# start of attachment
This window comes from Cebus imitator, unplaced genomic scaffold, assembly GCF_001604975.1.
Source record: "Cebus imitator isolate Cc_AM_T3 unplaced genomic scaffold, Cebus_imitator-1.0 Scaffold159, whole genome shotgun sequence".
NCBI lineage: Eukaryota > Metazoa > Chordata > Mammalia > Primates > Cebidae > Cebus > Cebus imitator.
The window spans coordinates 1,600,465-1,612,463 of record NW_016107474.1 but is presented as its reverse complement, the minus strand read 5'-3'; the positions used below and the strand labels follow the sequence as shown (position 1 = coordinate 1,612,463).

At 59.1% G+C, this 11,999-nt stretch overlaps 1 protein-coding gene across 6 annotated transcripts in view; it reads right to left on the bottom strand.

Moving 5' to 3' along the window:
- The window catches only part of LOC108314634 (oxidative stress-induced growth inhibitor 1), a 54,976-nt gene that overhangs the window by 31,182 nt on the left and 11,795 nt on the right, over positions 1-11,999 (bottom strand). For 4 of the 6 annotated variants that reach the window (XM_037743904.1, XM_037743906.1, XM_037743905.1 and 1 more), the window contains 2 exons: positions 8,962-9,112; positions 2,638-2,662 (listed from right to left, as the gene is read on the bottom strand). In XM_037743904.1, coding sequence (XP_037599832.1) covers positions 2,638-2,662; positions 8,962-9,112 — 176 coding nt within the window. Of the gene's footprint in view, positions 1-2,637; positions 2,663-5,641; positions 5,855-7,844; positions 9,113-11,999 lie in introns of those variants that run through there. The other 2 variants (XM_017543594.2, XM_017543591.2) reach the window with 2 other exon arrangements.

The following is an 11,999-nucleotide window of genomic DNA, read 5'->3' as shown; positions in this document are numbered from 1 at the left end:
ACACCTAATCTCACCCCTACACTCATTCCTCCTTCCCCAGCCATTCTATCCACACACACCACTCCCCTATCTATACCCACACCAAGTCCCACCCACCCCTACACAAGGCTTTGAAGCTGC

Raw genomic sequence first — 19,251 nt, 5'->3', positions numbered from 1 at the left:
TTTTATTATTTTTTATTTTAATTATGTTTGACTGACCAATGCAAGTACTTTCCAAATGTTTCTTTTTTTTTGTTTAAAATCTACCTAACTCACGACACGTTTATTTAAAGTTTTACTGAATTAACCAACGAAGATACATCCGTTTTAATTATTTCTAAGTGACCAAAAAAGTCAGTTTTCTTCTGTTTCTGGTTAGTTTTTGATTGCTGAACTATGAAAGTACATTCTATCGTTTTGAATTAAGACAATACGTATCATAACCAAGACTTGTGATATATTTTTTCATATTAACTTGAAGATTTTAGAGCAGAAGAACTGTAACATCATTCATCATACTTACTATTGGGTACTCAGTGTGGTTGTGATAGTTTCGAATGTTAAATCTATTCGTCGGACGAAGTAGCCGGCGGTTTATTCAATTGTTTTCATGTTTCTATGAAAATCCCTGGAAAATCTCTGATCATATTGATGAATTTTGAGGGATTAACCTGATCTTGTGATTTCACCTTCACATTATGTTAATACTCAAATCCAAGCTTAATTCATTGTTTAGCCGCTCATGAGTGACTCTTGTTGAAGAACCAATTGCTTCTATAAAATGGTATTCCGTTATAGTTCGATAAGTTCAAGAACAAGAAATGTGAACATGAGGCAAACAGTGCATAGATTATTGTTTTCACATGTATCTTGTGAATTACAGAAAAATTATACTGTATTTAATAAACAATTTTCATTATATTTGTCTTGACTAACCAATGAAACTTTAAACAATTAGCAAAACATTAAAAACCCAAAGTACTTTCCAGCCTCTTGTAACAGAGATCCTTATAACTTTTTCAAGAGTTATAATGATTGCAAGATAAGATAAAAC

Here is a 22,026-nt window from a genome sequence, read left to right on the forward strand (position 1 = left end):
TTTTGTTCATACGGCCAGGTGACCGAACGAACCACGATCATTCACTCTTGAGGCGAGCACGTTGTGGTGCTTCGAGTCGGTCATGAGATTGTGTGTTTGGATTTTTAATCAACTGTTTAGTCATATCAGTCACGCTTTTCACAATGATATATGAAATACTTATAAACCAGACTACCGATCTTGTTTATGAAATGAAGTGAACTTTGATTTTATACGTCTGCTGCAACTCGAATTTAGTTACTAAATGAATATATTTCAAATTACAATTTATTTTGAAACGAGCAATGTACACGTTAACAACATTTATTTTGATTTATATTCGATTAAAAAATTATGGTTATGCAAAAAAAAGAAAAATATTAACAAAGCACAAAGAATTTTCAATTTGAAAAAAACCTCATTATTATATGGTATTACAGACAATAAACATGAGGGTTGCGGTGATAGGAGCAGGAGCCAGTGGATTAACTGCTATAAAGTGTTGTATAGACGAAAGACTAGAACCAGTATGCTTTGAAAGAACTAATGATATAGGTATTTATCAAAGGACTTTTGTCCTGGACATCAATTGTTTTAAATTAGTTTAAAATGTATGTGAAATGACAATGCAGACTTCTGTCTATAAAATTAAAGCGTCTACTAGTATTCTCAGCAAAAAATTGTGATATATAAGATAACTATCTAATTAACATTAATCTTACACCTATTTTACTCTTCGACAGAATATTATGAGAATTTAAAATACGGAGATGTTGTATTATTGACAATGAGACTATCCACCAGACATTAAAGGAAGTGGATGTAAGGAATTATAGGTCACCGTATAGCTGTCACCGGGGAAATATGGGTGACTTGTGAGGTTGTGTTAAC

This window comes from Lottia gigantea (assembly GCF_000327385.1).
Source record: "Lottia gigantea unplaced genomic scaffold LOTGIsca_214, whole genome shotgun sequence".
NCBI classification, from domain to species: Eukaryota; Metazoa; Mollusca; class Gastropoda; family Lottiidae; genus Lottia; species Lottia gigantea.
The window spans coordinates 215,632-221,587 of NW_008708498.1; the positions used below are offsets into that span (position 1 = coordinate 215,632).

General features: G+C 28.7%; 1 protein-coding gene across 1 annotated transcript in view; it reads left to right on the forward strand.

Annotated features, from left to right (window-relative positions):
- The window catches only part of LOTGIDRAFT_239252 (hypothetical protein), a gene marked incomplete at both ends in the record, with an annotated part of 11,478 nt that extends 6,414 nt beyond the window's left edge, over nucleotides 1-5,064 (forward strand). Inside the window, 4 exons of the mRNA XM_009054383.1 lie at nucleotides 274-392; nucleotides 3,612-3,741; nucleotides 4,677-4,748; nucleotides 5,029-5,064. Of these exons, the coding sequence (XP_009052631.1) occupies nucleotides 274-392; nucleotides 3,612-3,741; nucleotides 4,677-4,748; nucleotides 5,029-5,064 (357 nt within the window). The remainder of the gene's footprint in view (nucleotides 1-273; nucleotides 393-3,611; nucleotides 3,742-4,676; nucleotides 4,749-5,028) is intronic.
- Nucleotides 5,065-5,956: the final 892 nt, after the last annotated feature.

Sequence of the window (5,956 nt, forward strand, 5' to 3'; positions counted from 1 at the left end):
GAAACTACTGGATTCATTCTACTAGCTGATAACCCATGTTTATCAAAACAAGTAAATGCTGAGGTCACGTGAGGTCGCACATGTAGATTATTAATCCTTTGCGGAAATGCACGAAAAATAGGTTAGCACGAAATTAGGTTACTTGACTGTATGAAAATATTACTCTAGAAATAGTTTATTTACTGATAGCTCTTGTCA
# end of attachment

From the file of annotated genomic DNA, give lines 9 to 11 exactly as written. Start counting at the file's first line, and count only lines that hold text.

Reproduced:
ACACCTAATCTCACCCCTACACTCATTCCTCCTTCCCCAGCCATTCTATCCACACACACCACTCCCCTATCTATACCCACACCAAGTCCCACCCACCCCTACACAAGGCTTTGAAGCTGC

Raw genomic sequence first — 19,251 nt, 5'->3', positions numbered from 1 at the left:
TTTTATTATTTTTTATTTTAATTATGTTTGACTGACCAATGCAAGTACTTTCCAAATGTTTCTTTTTTTTTGTTTAAAATCTACCTAACTCACGACACGTTTATTTAAAGTTTTACTGAATTAACCAACGAAGATACATCCGTTTTAATTATTTCTAAGTGACCAAAAAAGTCAGTTTTCTTCTGTTTCTGGTTAGTTTTTGATTGCTGAACTATGAAAGTACATTCTATCGTTTTGAATTAAGACAATACGTATCATAACCAAGACTTGTGATATATTTTTTCATATTAACTTGAAGATTTTAGAGCAGAAGAACTGTAACATCATTCATCATACTTACTATTGGGTACTCAGTGTGGTTGTGATAGTTTCGAATGTTAAATCTATTCGTCGGACGAAGTAGCCGGCGGTTTATTCAATTGTTTTCATGTTTCTATGAAAATCCCTGGAAAATCTCTGATCATATTGATGAATTTTGAGGGATTAACCTGATCTTGTGATTTCACCTTCACATTATGTTAATACTCAAATCCAAGCTTAATTCATTGTTTAGCCGCTCATGAGTGACTCTTGTTGAAGAACCAATTGCTTCTATAAAATGGTATTCCGTTATAGTTCGATAAGTTCAAGAACAAGAAATGTGAACATGAGGCAAACAGTGCATAGATTATTGTTTTCACATGTATCTTGTGAATTACAGAAAAATTATACTGTATTTAATAAACAATTTTCATTATATTTGTCTTGACTAACCAATGAAACTTTAAACAATTAGCAAAACATTAAAAACCCAAAGTACTTTCCAGCCTCTTGTAACAGAGATCCTTATAACTTTTTCAAGAGTTATAATGATTGCAAGATAAGATAAAAC